Friday, September 14, 2007

Press Release in Support of Jayni Andeson

September 14, 2007

OriginsUSA is a national organization dedicated to Family Preservation,
justice and education for families separated by adoption.

As such, we are in full support of the efforts of Jayni Anderson, Utah, as
she fights to know all of the details of the death of her infant daughter
28 years ago, for the right and to know where the child is buried, as
reported in The Salt Lake Tribune, Sept 20, 2007.

OriginsUSA also supports Anderson in changing agency policy and
regulations that prevent sharing the truth of such vital information as
the death of child. According to Anderson representatives of the agency,
LDS Family Services, told her that her daughter was "fine" when she

OriginsUSA is opposed to all secrecy in adoption as detrimental to all of
the parties to the adoption. Bernadette Wright, PhD, president of
OriginsUSA states: "Secrecy and lies in adoption policy are counter to the
best interest of the children being placed and their families, and serve
only the interests of those whose livelihoods depend on adoption
placements, and those who pay the fees to keep agencies operating in the

OriginsUSA is opposed to posthumous adoptions, legal in the state of Utah.
The practice is a cruel fraud. "Likewise," reports Wright, "denying the truth to a mother who has surrendered is an inhumane procedure based on the false belief - and
hope - that mothers who surrender walk away and forget, which they do not.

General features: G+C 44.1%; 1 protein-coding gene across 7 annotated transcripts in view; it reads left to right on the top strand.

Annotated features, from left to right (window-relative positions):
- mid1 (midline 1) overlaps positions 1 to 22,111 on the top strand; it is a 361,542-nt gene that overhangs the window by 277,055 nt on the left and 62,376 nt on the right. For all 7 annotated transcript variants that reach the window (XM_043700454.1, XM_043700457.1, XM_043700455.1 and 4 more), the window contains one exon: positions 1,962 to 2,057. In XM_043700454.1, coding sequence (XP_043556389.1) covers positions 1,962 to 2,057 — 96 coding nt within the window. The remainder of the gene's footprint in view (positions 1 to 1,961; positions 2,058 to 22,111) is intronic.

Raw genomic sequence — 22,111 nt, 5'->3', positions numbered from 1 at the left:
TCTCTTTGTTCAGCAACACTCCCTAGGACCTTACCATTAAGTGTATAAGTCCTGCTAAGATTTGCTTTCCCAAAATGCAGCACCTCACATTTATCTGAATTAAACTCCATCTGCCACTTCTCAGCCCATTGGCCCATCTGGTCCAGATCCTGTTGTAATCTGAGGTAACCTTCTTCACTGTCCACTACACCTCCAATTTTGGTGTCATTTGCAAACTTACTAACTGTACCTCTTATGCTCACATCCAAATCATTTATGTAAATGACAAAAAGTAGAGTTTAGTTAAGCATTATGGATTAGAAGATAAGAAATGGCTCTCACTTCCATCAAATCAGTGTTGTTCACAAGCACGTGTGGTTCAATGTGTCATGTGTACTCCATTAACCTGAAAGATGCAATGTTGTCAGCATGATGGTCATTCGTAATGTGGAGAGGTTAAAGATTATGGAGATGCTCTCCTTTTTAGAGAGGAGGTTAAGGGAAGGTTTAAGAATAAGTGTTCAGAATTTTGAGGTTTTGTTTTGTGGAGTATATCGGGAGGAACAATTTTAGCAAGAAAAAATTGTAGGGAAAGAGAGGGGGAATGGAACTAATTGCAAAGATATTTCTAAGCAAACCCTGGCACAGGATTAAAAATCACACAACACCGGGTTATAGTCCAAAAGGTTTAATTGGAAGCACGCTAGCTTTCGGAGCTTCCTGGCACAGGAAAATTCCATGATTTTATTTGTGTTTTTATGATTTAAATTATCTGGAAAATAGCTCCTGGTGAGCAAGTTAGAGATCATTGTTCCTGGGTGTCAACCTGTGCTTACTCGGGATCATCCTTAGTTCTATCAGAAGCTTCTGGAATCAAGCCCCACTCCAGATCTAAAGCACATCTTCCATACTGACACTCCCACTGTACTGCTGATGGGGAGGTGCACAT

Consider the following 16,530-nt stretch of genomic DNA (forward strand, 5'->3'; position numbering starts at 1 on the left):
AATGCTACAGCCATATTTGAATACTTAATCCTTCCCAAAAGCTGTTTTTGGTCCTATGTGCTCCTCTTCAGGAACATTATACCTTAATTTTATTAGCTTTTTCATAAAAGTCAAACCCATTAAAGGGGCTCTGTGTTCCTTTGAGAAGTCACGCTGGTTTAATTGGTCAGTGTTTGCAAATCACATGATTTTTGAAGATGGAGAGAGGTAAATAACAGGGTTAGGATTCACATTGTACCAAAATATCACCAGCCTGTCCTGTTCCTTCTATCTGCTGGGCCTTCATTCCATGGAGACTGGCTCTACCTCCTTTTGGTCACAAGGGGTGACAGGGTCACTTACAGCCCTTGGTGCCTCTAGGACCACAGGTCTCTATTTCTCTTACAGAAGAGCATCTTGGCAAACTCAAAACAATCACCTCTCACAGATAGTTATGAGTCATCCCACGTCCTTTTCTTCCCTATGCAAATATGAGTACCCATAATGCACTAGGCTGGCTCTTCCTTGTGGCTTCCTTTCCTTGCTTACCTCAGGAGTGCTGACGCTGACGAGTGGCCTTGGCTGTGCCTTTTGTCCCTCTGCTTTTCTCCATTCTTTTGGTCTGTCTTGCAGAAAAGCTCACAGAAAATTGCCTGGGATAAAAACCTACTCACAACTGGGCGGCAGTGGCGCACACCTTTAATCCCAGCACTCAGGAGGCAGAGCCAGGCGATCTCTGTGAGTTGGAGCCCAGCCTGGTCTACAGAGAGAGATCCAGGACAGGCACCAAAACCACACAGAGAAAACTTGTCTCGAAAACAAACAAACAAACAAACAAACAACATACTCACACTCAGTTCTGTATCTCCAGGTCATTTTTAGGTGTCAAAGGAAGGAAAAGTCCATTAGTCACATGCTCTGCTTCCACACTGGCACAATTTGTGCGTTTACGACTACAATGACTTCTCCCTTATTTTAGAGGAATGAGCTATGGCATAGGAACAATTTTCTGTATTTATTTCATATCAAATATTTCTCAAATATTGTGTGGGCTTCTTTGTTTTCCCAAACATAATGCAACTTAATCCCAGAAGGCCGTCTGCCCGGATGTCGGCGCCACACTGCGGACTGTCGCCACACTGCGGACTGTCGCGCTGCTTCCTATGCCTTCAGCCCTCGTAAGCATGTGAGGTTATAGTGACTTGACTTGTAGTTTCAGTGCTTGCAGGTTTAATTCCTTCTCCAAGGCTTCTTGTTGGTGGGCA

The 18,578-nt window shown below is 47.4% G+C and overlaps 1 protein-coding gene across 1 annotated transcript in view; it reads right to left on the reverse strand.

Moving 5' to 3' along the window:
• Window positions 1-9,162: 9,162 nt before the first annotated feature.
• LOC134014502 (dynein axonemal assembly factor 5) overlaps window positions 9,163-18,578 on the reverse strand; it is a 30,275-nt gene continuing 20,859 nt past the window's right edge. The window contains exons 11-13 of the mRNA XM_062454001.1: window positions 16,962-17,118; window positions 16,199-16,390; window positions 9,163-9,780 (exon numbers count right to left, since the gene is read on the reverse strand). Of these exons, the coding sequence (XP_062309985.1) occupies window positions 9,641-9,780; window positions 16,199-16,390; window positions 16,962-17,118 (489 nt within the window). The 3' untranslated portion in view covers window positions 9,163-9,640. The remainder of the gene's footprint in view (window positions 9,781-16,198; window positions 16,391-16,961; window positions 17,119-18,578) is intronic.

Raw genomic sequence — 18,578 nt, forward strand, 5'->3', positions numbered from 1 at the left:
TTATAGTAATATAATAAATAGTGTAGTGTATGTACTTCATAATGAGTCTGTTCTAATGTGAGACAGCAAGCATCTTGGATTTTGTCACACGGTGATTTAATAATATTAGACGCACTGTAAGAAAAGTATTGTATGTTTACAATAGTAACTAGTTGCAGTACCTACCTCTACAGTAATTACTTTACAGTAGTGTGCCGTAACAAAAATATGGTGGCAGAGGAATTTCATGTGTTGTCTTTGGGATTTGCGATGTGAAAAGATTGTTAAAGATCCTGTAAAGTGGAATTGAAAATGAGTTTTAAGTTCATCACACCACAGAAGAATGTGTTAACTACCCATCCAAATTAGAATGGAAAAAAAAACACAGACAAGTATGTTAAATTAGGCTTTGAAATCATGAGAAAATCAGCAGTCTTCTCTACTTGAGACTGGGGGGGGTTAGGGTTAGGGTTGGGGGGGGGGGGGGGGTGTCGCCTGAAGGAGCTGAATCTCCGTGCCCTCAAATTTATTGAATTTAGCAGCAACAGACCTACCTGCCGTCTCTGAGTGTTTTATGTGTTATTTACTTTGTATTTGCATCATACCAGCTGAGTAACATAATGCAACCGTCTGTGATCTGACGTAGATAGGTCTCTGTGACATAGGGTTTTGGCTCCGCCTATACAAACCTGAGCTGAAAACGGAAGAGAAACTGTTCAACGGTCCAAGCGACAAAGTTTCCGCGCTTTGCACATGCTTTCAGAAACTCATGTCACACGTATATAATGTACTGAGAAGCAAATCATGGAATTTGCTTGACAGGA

A mother is a mother forever. No paper changes that fact of life."

It was because Anderson never forgot, and was forever wondering and
concerned about her daughter's welfare, that she kept her contact address
updated. It was during one of these visits, when the agency informed her
that her daughter had died, allegedly of SIDS, at six months of age. It
has yet to be determined if the adoption had taken place and/or was
finalized at that time.

Anderson, who is adopted, has fought for adoptee rights in Utah and
through her reunion discovered that she is one-half Sioux. Not knowing
the fate of her first child and believing in the "goodness" of adoption,
she placed two other children, a decision she now regrets. She requested
that her two sons be placed together, but they were not, and now endures
the pain of severe concern for their welfare.

Anderson is planning to sue agency to get all of the records regarding her
daughter's death, and wants to see legislation is place so that other
mothers will not be denied the truth of their children like this.

The Board of Directors, OriginsUSA

CONTACT: Mirah Riben, PR Chair, OriginsUSA,, 732-329-3769

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